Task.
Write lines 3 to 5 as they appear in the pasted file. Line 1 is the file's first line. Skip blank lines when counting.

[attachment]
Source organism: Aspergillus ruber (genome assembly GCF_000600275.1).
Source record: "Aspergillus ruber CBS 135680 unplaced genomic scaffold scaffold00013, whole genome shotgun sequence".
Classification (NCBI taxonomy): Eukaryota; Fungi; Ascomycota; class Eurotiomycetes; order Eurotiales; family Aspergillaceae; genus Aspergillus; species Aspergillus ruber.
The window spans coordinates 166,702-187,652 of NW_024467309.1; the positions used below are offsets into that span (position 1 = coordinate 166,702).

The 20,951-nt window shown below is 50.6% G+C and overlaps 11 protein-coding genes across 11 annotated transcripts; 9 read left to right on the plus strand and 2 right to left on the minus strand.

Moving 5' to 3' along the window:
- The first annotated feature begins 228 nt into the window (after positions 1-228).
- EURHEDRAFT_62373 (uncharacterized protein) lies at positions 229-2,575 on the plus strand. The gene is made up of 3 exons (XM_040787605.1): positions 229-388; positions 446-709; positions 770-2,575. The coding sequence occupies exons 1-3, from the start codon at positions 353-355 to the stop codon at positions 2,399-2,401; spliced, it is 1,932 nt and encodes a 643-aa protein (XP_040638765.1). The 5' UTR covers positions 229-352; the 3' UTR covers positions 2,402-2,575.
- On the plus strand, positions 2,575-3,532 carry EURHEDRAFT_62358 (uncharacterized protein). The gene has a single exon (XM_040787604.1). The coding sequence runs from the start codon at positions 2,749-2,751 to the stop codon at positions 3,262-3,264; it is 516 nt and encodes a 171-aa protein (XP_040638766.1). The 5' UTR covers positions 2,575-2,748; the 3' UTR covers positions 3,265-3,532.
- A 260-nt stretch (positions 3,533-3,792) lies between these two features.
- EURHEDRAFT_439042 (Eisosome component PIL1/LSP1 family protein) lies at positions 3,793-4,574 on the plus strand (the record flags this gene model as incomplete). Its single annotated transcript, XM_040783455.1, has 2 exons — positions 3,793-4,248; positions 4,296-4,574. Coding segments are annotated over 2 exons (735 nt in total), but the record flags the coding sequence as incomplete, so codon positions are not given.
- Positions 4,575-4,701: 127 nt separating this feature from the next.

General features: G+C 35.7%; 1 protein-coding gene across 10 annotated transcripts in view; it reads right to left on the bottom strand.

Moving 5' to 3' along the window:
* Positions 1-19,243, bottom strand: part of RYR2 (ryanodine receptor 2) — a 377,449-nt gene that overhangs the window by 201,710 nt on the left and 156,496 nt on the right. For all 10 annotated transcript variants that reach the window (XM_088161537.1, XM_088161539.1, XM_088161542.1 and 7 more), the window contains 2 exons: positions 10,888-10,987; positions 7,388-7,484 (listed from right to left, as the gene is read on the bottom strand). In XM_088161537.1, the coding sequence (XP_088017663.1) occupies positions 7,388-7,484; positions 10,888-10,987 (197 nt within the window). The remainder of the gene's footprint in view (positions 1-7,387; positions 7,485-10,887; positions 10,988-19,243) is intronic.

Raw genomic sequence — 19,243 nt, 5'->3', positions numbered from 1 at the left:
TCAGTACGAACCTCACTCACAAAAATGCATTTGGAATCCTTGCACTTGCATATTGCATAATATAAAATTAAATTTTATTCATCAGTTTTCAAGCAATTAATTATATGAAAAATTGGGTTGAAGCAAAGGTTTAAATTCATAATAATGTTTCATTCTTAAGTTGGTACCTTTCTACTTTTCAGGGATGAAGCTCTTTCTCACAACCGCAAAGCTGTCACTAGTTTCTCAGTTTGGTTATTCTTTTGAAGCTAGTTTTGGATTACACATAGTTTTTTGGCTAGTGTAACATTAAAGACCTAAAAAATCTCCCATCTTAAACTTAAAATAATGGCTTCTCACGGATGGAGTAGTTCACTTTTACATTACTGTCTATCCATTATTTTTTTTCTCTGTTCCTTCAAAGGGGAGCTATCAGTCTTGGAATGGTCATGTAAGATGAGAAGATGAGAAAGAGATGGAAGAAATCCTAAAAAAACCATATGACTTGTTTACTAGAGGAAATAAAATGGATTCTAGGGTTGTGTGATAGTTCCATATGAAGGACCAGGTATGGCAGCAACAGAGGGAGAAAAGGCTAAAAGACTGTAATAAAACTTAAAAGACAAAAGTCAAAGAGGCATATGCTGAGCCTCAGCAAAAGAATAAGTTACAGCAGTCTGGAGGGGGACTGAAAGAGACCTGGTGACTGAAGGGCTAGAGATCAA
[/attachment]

Classification (NCBI taxonomy): Eukaryota; Fungi; Ascomycota; class Eurotiomycetes; order Eurotiales; family Aspergillaceae; genus Aspergillus; species Aspergillus ruber.
The window spans coordinates 166,702-187,652 of NW_024467309.1; the positions used below are offsets into that span (position 1 = coordinate 166,702).

The 20,951-nt window shown below is 50.6% G+C and overlaps 11 protein-coding genes across 11 annotated transcripts; 9 read left to right on the plus strand and 2 right to left on the minus strand.